What does stacking order do?

• Mar 23, 2019 - 18:27

From the Handbook:

"Stacking order
To change the value for Stacking order:

Select the element and change the "Stacking order" value in the Inspector.
In cases where elements are allowed to overlap, Stacking order controls the order in which they are placed on top of each other. The element with the lower value will be placed behind."

Based on this, what I expected is that if there are two items attached to a note (or perhaps just potentially colliding), changing the stacking order in the Inspector will control which one appears higher (i.e. nearer the top of the page) than the other. However, this does not seem to work.

For example: attach a tempo text to a note (tempo text stacking order = 4000). Then attach stave text to the same note (stave text stacking order = 4100). Result, tempo text is shifted up and stave text is inserted below it. If I change the stacking order of the tempo text to 4200 in the Inspector so that it is now greater than that for the stave text, my expectation is that the tempo and stave text would switch positions. But they don't.

Perhaps this only works for inititial placements I thought and so I tried changing the tempo text stacking order in the Inspector before adding the stave text. However, the stave text again was inserted below the tempo text.

I tried the experiment with two stave text elements (lest call them TEXT1 added first and TEXT2 added second). Now, the stacking orders shown in the Inspector are the same, but with auto placement enabled, it is impossible to change which of the elements is on top; it is TEXT2. Changing the stacking order in the Inspector has no effect and if I try to drag TEXT1 to a position above TEXT2, TEXT2 moves up to remain on top of TEXT1.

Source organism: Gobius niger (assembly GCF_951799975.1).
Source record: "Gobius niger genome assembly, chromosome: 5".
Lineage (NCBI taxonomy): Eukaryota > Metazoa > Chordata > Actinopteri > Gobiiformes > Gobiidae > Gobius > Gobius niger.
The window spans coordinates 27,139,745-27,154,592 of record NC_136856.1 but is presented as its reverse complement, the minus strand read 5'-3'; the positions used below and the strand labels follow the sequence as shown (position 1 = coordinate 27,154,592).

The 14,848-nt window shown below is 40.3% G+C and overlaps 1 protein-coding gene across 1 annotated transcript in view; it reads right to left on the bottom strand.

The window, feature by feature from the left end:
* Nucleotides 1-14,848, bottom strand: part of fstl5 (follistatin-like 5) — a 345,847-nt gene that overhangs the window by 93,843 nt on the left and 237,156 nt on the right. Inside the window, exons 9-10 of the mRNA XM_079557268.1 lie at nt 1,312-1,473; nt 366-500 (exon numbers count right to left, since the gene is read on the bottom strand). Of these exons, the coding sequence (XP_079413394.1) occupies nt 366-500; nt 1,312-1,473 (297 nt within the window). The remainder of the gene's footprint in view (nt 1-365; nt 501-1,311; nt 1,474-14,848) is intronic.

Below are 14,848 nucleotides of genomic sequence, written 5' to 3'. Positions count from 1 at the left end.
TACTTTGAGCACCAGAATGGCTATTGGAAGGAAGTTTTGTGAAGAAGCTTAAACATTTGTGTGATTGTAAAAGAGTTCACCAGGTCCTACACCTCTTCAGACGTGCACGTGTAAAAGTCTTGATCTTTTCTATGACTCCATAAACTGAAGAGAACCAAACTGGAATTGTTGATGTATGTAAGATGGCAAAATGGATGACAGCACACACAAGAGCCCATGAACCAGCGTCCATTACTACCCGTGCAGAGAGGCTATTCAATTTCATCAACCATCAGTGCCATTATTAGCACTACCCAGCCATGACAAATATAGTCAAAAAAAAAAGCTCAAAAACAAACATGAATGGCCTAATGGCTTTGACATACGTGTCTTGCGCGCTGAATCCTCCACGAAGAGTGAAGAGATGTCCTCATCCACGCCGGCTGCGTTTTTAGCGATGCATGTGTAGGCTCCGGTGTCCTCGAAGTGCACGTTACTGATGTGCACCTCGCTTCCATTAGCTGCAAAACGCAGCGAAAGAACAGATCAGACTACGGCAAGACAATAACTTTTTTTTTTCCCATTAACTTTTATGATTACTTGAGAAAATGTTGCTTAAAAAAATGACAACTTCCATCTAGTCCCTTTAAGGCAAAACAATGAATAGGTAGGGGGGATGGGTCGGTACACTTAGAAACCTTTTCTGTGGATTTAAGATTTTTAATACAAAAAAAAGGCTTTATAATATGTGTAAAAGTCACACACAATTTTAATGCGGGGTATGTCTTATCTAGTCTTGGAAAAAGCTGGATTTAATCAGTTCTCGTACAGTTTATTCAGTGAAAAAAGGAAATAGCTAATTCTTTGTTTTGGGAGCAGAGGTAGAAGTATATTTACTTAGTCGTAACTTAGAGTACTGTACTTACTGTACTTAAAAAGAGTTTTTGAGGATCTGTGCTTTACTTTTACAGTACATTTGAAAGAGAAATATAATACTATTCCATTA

Perhaps text is a special case I thought and tried the experiment with a fermata (stacking order = 2900) and an accent (stacking order = 2800). Curiously, the element with the higher stacking order is on top this time whereas with the tempo text and stave text it is the item with the lower stacking order (tempo text) that is on top.

Perhaps it is something to do with automatic placement I thought and tried toggling it on and off for each of the elements attached to the note. With it off, the elements are overlaid, with it on, they stack but always in the same order regardless of what has been set in the inspector.